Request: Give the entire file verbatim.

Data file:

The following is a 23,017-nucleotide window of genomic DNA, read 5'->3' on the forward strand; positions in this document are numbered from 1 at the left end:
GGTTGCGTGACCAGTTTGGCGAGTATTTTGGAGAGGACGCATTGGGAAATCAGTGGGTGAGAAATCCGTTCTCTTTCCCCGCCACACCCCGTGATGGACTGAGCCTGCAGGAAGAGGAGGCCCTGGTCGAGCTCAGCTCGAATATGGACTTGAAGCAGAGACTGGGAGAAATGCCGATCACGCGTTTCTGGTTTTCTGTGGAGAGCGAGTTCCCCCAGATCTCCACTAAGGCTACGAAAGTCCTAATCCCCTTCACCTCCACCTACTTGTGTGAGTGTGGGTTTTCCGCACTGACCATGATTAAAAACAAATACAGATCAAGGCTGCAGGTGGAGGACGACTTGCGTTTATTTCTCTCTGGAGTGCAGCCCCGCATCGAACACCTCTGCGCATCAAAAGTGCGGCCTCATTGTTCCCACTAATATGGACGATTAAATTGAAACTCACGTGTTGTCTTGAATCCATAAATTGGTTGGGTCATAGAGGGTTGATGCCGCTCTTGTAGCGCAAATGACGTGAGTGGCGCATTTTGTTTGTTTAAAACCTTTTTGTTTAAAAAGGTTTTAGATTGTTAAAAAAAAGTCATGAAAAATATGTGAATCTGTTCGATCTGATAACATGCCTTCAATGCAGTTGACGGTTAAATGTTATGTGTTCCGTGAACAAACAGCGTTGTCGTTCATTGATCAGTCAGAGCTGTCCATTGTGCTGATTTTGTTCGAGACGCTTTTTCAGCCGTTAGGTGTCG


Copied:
The following is a 23,017-nucleotide window of genomic DNA, read 5'->3' on the forward strand; positions in this document are numbered from 1 at the left end:
GGTTGCGTGACCAGTTTGGCGAGTATTTTGGAGAGGACGCATTGGGAAATCAGTGGGTGAGAAATCCGTTCTCTTTCCCCGCCACACCCCGTGATGGACTGAGCCTGCAGGAAGAGGAGGCCCTGGTCGAGCTCAGCTCGAATATGGACTTGAAGCAGAGACTGGGAGAAATGCCGATCACGCGTTTCTGGTTTTCTGTGGAGAGCGAGTTCCCCCAGATCTCCACTAAGGCTACGAAAGTCCTAATCCCCTTCACCTCCACCTACTTGTGTGAGTGTGGGTTTTCCGCACTGACCATGATTAAAAACAAATACAGATCAAGGCTGCAGGTGGAGGACGACTTGCGTTTATTTCTCTCTGGAGTGCAGCCCCGCATCGAACACCTCTGCGCATCAAAAGTGCGGCCTCATTGTTCCCACTAATATGGACGATTAAATTGAAACTCACGTGTTGTCTTGAATCCATAAATTGGTTGGGTCATAGAGGGTTGATGCCGCTCTTGTAGCGCAAATGACGTGAGTGGCGCATTTTGTTTGTTTAAAACCTTTTTGTTTAAAAAGGTTTTAGATTGTTAAAAAAAAGTCATGAAAAATATGTGAATCTGTTCGATCTGATAACATGCCTTCAATGCAGTTGACGGTTAAATGTTATGTGTTCCGTGAACAAACAGCGTTGTCGTTCATTGATCAGTCAGAGCTGTCCATTGTGCTGATTTTGTTCGAGACGCTTTTTCAGCCGTTAGGTGTCG